NMR experiments were recorded at 800 MHz on a Bruker DRX spectrometer equipped with triple resonance, z‐gradient probes. NMR experiments involving 31P were recorded on a Bruker DRX spectrometer at 600 MHz. NMR data were processed using XWINNMR, Aurelia (Bruker) and Gif A (Pons et al., 1996) software packages. NMR experiments were performed in 10 mM sodium phosphate (pH 6.4). The concentrations of unlabelled and 13C–15N‐labelled RNA ranged from 1 to 2 mM. Sample volumes were 280 μl in Shigemi NMR tubes. 15N and 13C chemical shifts were referenced with the known chemical shifts of the ribose carbon or base nitrogen from the 5′ and 3′ ends region (Yoshizawa et al., 1998).

1H, 13C, 15N and 31P assignments were obtained using standard homonuclear and heteronuclear methods. NMR data were acquired at either 20 or 30°C, and data for exchangeable protons were collected at either 2, 5 or 15°C. Solvent suppression for samples in 90% H2O/10% D2O was achieved using the WATERGATE sequence (Sklenar et al., 1993; Piotto et al., 1992). The residual HDO resonance in D2O was suppressed using low power pre‐saturation. Two‐dimensional NOESY spectra in 95% H2O/5% D2O were acquired with mixing times of 50, 75, 150 and 300 ms. The hydrogen bonding patterns of the base pairs were determined from analysis of NOESY spectra in H2O at different mixing times and directly observed from heteronuclear J(N,N)–HNN COSY experiments performed in 90% H2O/10% D2O (Dingley and Grzesiek, 1998). NOESY spectra with mixing times of 50, 150, 250 and 400 ms in D2O were measured at 20 and 30°C for the AGUC and AGAA tetraloop RNA.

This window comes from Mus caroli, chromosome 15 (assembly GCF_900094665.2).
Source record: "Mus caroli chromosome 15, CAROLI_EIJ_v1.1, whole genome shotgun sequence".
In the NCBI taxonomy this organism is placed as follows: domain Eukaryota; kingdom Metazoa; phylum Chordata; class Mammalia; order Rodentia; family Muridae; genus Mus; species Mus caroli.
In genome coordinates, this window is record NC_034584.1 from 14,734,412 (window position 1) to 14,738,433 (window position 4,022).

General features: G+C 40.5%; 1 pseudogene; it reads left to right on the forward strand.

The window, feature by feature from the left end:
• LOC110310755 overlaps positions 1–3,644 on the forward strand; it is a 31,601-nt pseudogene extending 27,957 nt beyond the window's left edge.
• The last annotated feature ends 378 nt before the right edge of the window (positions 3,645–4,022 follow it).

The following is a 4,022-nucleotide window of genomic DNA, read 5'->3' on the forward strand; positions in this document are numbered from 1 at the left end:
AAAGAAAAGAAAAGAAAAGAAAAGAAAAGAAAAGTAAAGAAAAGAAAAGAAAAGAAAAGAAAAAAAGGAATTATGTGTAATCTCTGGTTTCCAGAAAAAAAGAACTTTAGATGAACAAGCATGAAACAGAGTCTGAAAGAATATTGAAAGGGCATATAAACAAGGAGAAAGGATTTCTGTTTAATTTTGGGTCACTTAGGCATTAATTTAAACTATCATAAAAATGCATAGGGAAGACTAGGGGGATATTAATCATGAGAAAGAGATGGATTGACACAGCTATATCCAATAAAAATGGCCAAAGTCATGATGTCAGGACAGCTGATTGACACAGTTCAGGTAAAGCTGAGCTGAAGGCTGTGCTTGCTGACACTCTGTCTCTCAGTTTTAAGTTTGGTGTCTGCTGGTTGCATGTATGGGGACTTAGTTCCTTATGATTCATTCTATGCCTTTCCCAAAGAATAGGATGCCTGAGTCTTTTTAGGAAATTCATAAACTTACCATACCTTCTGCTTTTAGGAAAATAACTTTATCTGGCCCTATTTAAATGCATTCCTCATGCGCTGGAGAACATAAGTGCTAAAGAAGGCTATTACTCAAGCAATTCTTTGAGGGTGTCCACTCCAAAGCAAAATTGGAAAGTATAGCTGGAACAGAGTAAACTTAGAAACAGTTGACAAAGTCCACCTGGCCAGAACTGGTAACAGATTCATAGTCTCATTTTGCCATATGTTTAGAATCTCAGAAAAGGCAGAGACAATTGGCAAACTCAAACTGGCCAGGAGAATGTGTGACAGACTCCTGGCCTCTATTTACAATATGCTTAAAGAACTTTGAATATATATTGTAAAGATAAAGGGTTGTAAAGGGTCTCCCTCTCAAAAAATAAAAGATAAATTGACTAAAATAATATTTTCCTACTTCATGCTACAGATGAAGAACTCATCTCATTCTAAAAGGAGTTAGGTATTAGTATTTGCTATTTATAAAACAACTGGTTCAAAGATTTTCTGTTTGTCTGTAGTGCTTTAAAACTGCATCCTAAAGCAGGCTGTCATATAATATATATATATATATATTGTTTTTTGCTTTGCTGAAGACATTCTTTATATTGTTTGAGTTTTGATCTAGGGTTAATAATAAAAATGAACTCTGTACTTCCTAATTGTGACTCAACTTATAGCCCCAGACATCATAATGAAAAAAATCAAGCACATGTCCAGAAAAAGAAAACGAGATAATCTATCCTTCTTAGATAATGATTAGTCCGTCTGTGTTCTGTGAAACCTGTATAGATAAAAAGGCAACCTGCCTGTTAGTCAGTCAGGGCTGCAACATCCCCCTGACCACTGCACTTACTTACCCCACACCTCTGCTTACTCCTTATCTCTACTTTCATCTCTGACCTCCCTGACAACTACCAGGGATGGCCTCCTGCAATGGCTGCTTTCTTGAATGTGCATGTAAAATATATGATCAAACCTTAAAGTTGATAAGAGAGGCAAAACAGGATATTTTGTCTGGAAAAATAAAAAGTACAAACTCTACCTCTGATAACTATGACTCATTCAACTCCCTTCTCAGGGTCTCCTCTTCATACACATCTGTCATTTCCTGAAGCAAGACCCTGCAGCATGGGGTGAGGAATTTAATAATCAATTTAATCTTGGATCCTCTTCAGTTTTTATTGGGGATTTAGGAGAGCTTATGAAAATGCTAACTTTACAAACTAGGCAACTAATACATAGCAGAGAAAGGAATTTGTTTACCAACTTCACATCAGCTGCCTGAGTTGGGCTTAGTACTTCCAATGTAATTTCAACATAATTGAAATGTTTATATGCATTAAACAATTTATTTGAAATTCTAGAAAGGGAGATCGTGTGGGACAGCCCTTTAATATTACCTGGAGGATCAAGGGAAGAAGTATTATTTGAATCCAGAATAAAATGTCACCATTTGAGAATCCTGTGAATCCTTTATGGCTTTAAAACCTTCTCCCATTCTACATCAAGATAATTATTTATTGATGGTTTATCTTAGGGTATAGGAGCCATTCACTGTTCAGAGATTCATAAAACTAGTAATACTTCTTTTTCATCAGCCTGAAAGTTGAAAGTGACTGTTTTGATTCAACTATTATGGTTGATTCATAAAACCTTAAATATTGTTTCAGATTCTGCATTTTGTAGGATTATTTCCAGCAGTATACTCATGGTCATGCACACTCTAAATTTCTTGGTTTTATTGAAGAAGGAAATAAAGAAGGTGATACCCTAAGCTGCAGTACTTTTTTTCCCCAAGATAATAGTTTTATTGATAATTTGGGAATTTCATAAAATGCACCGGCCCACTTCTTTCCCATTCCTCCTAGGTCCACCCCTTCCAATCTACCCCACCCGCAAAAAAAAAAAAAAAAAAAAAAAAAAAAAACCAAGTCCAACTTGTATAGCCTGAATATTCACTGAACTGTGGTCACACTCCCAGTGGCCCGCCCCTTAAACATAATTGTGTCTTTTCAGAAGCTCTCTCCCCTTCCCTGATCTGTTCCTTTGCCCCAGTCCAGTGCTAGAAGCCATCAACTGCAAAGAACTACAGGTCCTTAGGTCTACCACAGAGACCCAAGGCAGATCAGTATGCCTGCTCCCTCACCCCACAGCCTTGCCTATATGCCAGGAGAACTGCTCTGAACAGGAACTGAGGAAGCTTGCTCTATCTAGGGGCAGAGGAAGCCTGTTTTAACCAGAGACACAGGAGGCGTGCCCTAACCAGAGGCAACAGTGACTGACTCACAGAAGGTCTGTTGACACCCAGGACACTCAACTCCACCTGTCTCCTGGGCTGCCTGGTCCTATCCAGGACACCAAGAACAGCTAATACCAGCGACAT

Heteronuclear NMR spectra were measured at 20°C in 99.9% D2O, with the exception of 1H–15N HSQC experiments which were acquired at 2, 5 and 15°C. 13C and/or 15N decoupling during the acquisition time was achieved using the GARP composite pulse sequence. The assignment of the non‐exchangeable protons of the labelled RNA was completed using constant‐time HSQC (Santoro and King, 1992), two‐dimensional HCCH‐TOCSY and three‐dimensional NOESY‐HMQC (100 and 200 ms mixing times) (Clore et al., 1990). Sequential connectivities between nucleotides in the AGAA and AGUC tetraloop RNAs were obtained by HP‐COSY experiments (Sklenar et al., 1986) at 20°C and HCP experiments (Marino et al., 1995). The H2 protons of adenines were assigned unambiguously for the labelled RNAs by correlation of the H2–H8 resonances in two‐dimensional HCCH‐TOCSY experiments (Legault et al., 1994; Marino et al., 1994).

Distance and dihedral restraints for structure calculation

Distance restraints involving non‐exchangeable RNA protons were derived from visual inspection of cross‐peak intensities in 50, 150, 250 and 400 ms NOESY experiments and three‐dimensional NOESY‐HMQC spectra. The H5–H6 cross‐peak of pyrimidines was used as an internal standard. NOEs were classified into four distance bound ranges: strong 0–3 Å, medium 0–4 Å, weak 0–5 Å and very weak 0–6.0 Å. In several instances, very weak NOE restraints observed in the loop region were loosened to 0–7 Å. The appropriate pseudoatom distance corrections were used.

RNA dihedral restraints were assigned following the general strategy of Varani and co‐workers (Allain and Varani, 1995). β dihedral angles were restrained from estimates of the 3JP–H5′, 3JP–H5′′ and 3JP–C4′ coupling constants from the HP‐COSY experiment on the unlabelled RNA. ϵ was also restrained from estimates of 3JH3′–P, 3JC2′–P and 3JC4′–P from the HP‐COSY and HCP experiments. The ϵ dihedral angles were constrained to 210 ± 30° (trans), 260 ± 20° (gauche) or 235 ± 55° (when the trans or gauche conformations could not be distinguished).